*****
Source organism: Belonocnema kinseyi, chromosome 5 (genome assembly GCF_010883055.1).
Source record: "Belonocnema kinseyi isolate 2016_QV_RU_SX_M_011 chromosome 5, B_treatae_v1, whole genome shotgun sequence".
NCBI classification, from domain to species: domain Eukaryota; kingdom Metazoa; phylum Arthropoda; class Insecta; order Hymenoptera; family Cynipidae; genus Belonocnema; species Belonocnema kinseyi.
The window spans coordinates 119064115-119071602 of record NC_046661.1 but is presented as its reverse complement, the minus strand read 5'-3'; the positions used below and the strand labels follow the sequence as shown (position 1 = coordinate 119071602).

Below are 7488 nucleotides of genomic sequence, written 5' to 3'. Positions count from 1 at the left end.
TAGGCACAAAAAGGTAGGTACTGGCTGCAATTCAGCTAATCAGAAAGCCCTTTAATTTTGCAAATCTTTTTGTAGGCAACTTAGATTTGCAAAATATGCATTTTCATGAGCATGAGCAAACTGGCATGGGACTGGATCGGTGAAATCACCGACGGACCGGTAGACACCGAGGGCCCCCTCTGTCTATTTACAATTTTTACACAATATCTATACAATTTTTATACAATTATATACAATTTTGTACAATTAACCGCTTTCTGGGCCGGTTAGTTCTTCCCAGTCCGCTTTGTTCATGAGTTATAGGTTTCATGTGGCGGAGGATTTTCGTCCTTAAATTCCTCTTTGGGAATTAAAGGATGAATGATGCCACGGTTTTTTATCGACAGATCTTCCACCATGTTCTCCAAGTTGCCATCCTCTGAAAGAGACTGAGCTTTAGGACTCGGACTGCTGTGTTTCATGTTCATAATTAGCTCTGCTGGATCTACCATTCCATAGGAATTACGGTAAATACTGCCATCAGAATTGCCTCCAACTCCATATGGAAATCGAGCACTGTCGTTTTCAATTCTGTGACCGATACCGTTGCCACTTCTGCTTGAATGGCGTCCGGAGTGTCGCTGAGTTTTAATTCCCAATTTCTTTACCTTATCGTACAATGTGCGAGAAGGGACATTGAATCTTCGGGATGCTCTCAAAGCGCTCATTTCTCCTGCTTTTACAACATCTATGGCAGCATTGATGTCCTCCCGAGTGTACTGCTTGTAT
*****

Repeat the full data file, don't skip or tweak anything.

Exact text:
Source organism: Belonocnema kinseyi, chromosome 5 (genome assembly GCF_010883055.1).
Source record: "Belonocnema kinseyi isolate 2016_QV_RU_SX_M_011 chromosome 5, B_treatae_v1, whole genome shotgun sequence".
NCBI classification, from domain to species: domain Eukaryota; kingdom Metazoa; phylum Arthropoda; class Insecta; order Hymenoptera; family Cynipidae; genus Belonocnema; species Belonocnema kinseyi.
The window spans coordinates 119064115-119071602 of record NC_046661.1 but is presented as its reverse complement, the minus strand read 5'-3'; the positions used below and the strand labels follow the sequence as shown (position 1 = coordinate 119071602).

Below are 7488 nucleotides of genomic sequence, written 5' to 3'. Positions count from 1 at the left end.
TAGGCACAAAAAGGTAGGTACTGGCTGCAATTCAGCTAATCAGAAAGCCCTTTAATTTTGCAAATCTTTTTGTAGGCAACTTAGATTTGCAAAATATGCATTTTCATGAGCATGAGCAAACTGGCATGGGACTGGATCGGTGAAATCACCGACGGACCGGTAGACACCGAGGGCCCCCTCTGTCTATTTACAATTTTTACACAATATCTATACAATTTTTATACAATTATATACAATTTTGTACAATTAACCGCTTTCTGGGCCGGTTAGTTCTTCCCAGTCCGCTTTGTTCATGAGTTATAGGTTTCATGTGGCGGAGGATTTTCGTCCTTAAATTCCTCTTTGGGAATTAAAGGATGAATGATGCCACGGTTTTTTATCGACAGATCTTCCACCATGTTCTCCAAGTTGCCATCCTCTGAAAGAGACTGAGCTTTAGGACTCGGACTGCTGTGTTTCATGTTCATAATTAGCTCTGCTGGATCTACCATTCCATAGGAATTACGGTAAATACTGCCATCAGAATTGCCTCCAACTCCATATGGAAATCGAGCACTGTCGTTTTCAATTCTGTGACCGATACCGTTGCCACTTCTGCTTGAATGGCGTCCGGAGTGTCGCTGAGTTTTAATTCCCAATTTCTTTACCTTATCGTACAATGTGCGAGAAGGGACATTGAATCTTCGGGATGCTCTCAAAGCGCTCATTTCTCCTGCTTTTACAACATCTATGGCAGCATTGATGTCCTCCCGAGTGTACTGCTTGTAT